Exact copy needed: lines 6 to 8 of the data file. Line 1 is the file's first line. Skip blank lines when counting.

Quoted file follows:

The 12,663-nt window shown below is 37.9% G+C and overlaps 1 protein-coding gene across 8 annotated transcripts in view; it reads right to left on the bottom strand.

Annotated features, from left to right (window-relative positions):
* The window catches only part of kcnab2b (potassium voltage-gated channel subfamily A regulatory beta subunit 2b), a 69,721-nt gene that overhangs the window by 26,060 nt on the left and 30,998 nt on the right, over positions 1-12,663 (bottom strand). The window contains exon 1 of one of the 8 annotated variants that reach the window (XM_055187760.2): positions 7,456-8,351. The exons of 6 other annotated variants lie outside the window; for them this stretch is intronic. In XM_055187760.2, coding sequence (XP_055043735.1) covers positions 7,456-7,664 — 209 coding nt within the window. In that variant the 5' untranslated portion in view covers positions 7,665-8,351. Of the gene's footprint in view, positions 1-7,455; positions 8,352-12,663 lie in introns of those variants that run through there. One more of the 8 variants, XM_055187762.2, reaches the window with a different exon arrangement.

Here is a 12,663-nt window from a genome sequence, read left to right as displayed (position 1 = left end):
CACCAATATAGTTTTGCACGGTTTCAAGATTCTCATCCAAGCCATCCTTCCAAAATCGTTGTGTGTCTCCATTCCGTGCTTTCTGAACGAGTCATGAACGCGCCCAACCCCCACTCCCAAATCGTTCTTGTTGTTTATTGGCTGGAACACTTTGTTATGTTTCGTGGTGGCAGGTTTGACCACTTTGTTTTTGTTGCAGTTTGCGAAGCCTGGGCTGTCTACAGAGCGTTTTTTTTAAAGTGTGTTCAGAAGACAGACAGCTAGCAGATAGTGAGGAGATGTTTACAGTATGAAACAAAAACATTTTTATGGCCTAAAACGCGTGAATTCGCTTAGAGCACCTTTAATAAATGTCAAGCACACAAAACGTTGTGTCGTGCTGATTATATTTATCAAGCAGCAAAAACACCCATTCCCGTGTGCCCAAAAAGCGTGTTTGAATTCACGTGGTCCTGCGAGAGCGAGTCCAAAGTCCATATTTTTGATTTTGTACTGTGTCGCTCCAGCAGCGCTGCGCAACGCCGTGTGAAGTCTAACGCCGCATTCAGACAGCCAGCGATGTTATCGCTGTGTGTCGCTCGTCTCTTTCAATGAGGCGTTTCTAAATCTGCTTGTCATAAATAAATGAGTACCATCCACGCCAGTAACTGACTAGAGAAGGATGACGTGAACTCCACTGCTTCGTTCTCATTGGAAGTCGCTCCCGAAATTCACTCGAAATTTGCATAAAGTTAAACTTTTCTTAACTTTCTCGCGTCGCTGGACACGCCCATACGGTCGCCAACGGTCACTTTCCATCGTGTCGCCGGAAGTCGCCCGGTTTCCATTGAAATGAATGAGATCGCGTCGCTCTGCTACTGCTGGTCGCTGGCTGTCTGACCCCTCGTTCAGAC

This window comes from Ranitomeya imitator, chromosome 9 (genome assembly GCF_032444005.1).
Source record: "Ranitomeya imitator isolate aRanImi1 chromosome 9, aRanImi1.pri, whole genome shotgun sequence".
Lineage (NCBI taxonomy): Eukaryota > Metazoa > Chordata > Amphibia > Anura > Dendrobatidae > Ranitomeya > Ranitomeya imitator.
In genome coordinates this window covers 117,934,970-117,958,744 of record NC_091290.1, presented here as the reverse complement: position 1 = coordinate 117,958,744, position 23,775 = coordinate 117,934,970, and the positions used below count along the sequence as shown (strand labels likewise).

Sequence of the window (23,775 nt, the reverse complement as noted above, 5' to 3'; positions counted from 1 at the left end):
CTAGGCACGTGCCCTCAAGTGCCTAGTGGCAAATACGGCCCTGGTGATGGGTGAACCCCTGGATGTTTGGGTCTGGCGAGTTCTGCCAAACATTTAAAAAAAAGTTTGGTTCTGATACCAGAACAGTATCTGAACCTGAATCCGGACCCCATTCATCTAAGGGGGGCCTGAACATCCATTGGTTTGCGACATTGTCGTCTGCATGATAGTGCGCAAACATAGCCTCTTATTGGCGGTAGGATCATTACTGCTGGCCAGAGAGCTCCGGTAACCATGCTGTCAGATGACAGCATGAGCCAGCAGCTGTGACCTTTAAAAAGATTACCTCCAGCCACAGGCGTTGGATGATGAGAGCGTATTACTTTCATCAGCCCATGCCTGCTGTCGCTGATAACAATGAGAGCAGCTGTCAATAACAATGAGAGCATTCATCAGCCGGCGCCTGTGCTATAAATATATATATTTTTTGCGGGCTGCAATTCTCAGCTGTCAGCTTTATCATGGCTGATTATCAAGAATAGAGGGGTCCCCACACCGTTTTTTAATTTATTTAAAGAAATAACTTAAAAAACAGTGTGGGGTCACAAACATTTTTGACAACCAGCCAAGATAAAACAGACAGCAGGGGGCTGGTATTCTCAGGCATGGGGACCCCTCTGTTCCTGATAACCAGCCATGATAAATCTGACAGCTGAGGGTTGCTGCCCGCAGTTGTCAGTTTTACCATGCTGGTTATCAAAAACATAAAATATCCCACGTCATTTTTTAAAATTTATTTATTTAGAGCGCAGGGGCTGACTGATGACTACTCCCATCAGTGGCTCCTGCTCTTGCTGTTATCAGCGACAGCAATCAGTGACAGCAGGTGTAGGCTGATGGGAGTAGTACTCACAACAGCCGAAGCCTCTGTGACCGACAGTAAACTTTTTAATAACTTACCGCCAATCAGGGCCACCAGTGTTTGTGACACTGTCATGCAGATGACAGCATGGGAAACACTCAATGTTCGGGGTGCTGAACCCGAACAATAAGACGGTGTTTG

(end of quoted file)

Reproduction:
This window comes from Ranitomeya imitator, chromosome 9 (genome assembly GCF_032444005.1).
Source record: "Ranitomeya imitator isolate aRanImi1 chromosome 9, aRanImi1.pri, whole genome shotgun sequence".
Lineage (NCBI taxonomy): Eukaryota > Metazoa > Chordata > Amphibia > Anura > Dendrobatidae > Ranitomeya > Ranitomeya imitator.